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Monitoring Herd Health, Feeding Behavior May Soon Be Easier

Monitoring Herd Health, Feeding Behavior May Soon Be Easier

ARS researchers develop ear tag system to monitor feeding habits and overall health of swine, feeder cattle herds

A new system that monitors livestock feeding behavior has been developed by U.S. Department of Agriculture scientists at the USDA Agricultural Research Service Roman L. Hruska U.S. Meat Animal Research Center.

Ag engineers Tami Brown-Brandl and Roger Eigenberg designed the program, which incorporates standard radio-frequency identification technology and a commercial reader to monitor animals' eating habits. The system is designed to work in an industry setting by using electronic ear tags as monitoring devices.

ARS researchers develop ear tag system to monitor feeding habits and overall health of swine, feeder cattle herds

Scientists are using the data collected to determine the normal day-to-day variation in feeding behavior—the amount of time each animal spends eating, the number of eating events per day, and the timing of those events.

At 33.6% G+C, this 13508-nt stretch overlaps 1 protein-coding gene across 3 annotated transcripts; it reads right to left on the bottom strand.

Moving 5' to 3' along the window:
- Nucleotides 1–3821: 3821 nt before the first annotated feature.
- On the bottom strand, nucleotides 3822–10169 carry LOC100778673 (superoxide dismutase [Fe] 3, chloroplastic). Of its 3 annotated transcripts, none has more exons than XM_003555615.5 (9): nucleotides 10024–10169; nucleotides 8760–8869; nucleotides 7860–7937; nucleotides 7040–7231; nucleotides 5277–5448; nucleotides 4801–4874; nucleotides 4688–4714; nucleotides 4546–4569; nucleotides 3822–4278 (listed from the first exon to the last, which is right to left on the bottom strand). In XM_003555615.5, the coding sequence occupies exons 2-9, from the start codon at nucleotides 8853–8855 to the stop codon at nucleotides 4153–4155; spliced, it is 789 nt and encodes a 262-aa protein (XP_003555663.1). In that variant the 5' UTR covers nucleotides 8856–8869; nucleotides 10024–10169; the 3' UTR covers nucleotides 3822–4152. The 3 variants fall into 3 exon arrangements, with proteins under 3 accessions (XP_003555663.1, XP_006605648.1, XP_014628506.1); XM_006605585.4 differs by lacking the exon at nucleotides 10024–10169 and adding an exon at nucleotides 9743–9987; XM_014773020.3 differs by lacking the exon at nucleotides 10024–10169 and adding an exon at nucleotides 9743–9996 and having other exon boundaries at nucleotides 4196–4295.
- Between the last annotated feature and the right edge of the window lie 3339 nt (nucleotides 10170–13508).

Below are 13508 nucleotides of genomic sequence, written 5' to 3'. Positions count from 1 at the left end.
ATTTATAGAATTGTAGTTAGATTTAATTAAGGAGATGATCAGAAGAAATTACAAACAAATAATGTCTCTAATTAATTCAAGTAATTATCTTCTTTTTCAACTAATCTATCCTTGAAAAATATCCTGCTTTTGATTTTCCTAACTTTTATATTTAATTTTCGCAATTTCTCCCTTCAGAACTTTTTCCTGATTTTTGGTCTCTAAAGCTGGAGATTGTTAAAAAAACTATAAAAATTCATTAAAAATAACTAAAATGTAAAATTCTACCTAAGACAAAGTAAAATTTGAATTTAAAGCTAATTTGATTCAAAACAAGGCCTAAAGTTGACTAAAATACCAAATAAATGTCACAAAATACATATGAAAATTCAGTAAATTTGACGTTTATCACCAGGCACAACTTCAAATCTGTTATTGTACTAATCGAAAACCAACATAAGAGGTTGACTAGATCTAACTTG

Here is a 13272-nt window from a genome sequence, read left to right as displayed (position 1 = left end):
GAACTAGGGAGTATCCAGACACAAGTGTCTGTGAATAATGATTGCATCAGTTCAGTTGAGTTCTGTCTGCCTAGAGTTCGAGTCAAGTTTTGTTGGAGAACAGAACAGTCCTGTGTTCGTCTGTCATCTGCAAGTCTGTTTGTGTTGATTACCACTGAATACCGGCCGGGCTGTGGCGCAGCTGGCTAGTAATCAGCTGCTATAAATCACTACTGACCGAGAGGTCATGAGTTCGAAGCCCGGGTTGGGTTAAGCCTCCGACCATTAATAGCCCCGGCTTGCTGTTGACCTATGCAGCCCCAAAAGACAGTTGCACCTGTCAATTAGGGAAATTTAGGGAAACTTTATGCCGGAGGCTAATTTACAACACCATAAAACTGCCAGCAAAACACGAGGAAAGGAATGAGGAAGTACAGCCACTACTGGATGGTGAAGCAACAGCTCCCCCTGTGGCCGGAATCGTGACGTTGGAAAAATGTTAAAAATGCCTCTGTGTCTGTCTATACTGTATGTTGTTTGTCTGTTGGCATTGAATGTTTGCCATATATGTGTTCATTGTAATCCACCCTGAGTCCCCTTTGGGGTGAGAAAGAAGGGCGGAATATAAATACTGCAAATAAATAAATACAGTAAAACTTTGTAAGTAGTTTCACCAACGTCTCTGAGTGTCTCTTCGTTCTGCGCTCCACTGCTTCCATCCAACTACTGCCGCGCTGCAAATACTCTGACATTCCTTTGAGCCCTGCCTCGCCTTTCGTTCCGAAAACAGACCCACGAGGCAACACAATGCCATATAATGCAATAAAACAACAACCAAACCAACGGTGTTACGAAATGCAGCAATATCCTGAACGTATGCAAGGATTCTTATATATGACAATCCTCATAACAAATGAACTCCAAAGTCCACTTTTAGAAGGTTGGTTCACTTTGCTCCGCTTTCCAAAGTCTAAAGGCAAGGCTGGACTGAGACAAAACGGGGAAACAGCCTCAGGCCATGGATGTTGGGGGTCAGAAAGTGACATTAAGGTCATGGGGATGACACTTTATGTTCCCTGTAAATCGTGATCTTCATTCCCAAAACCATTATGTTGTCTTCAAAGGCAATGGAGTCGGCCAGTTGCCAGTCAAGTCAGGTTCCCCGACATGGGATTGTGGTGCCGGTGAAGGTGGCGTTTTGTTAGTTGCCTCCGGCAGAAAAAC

By determining an animal's normal eating behavior, it might be easier to detect a sick animal when it starts spending less time at the feeder, ARS said. These animals can then be treated early to help prevent severe illness.

Information gathered might also be used to improve management and establish genetic differences within a herd, according to the researchers.

The system, which is relatively low-cost, USDA said, was first used to monitor feedlot cattle and has been adapted to swine operations. Individual animal feeding behavior can be measured without any outside influence, Brown-Brandl said.

In one study, antennas were mounted on standard swine feeders in six pens that each held 40 pigs. In addition to collecting feeding behavior data, video cameras were used to evaluate the durability of the system, which was shown to be dependable.

Scientists plan to use the system in future studies to examine feeding behavior as it relates to age, gender, weight gain and the health of animals.

Read more about the study in USDA ARS' Agricultural Research magazine.

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